My colleague, Catherine Lamb spotted Renewal Mill at the recent Winter Fancy Food Show in San Francisco, and described their business in a post, writing:
The Oakland-based company works with Hodo Foods, an organic tofu producer, to source their soybean pulp, which they dry and blitz to make a gluten-free, high-fiber flour. Renewal Mill sells the flour wholesale to CPG companies and direct to consumer through Imperfect Produce (in some regions).
A press release from HG Ventures says Renewal Mill will use the funding to scale production and expand into new markets. Prior to the HG investment, Renewal Mill was part of the TechStars Farm to Fork Accelerator and secured a joint R&D project with Cargill.
Upcycling is on the upswing, and a number of companies are putting leftover edible byproducts that would be destined for animal feed or landfill to good (tasting) use. Also at the Fancy Food show was Soulmuch, which upcycles juice pulp, coffee grounds and leftover rice and quinoa into cookies. Pulp Pantry turns leftover pulp from juicing companies into plant-based granola and veggie thins. And Render turns leftover whey and pickle juice brine into upcycled beverages.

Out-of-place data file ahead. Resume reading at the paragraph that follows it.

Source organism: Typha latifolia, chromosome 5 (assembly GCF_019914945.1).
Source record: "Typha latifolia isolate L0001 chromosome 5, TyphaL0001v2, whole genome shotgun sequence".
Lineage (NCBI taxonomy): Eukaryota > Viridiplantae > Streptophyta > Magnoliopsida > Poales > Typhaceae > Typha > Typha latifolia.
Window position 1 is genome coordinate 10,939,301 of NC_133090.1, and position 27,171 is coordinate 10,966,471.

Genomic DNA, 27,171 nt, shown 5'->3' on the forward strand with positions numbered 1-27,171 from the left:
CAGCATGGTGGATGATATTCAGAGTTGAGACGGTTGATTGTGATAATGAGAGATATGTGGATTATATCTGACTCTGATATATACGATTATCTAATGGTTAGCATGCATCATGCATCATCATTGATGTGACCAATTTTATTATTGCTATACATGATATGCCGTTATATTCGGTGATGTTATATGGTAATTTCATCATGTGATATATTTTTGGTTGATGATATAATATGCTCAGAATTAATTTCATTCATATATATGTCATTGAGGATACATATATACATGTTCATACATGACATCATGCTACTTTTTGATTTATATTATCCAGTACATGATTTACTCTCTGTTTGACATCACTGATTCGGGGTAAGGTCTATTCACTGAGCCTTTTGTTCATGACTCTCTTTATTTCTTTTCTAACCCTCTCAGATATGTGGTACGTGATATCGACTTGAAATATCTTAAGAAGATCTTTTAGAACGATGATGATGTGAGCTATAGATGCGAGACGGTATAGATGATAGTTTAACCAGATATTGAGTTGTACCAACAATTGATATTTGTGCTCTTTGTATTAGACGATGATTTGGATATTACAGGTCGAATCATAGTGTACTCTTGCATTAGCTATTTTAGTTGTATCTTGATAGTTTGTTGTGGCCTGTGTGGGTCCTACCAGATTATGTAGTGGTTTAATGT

But it’s not just smaller startups seeing potential gold in what used to be considered garbage. BIG CHICKEN co. Tyson Foods crowdfunded the launch of Yappah! “Protein Crisps” made from chicken breast trim and spent grain from beer brewing.
Renewal Mill is also on the forefront of another new trend, alterna-flours. Gold Medal is getting some competition for your baking dollars as new sources of flour including defatted sunflower seeds and crickets (yes, the insect) come to market.
Considering that sales of tofu rose 11 percent last year to hit $108 million, Renewal will no doubt have plenty of leftover grist for their Mill.